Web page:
I assume the question is really whether a chicken can safely swallow an unpopped kernel. After all, unpopped popcorn is ... corn. Knowing the kinds of yard scraps my chickens swallow whole, I believe unpopped kernels can be eaten, depending on the size of the bird. If not, do a chicken Heimlich .
     
  6. A.T. Hagan

    A.T. Hagan Don't Panic

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    Yes, they can eat it, but unpopped popcorn is as about as hard as it gets for a grain so even with good grit it's not something I'd give them large quantities of. A little in the scratch is fine.
     
  7. bawkbawkbawk

    bawkbawkbawk Chillin' With My Peeps

    Eating corn kills chickens? I would want to see more info on that - my understanding is that chickens have been eating corn since time immemorial. Are you sure there wasn't something else going on with the disease process in that bird?
     
  8. WoodlandWoman

    WoodlandWoman Overrun With Chickens

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    Maybe that chicken was getting too much corn.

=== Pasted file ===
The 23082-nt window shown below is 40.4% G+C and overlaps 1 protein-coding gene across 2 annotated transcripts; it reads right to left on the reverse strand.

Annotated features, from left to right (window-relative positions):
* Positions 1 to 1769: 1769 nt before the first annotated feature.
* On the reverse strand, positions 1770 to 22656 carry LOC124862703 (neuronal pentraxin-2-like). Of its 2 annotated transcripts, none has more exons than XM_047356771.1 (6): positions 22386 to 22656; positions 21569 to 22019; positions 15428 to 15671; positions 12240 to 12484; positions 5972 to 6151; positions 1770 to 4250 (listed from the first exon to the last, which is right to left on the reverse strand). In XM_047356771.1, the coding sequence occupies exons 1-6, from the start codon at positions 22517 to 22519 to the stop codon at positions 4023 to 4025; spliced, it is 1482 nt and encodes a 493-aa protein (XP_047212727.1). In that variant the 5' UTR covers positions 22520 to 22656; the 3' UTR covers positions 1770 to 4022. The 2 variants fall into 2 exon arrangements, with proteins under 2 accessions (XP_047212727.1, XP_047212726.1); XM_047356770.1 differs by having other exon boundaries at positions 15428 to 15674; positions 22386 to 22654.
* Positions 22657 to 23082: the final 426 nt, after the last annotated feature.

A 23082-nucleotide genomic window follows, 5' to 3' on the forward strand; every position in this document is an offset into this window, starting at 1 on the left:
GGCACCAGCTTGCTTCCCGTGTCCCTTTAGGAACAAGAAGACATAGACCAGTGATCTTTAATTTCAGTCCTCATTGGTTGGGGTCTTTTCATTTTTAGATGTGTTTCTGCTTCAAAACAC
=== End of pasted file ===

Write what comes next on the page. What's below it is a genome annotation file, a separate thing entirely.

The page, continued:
Lots of parrots like soaked unpopped popcorn kernals, too. It softens it, as it swells with water. Mmm...
     
    Last edited: Jan 3, 2011
  9. nczookeeper

    nczookeeper Out Of The Brooder

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    Quote:I'm just telling you she had the poor hen (young) checked and was told it was dieing of fatty liver disease - due to corn consumption. While reports online state in small amounts when not a sole food - corn is 'excellent' - her hen died from just getting a handful each day and shared with other hens.

    Maybe her bird had some kind of genetic thing that left it more vulnerable. . .I bought my hens from the same hatchery and they are all very healthy. . .I won't take a chance - but everyone is welcome to do as they wish - just passing on what I was told. Since this person IS a vet and it was her hen that she raised since a chick, I'm certain she didn't get her facts screwed up.

    Causes for Fatty Liver Hemorrhagic Syndrome
    This problem is commonly referred to as Fatty Liver Hemorrhagic Syndrome. It results when large amounts of fat is deposited in the hen's liver and abdomen. The liver becomes soft and easily damaged and is more prone to bleeding. The liver contains many blood vessels that rupture easily during egg laying, resulting in massive bleeding and death.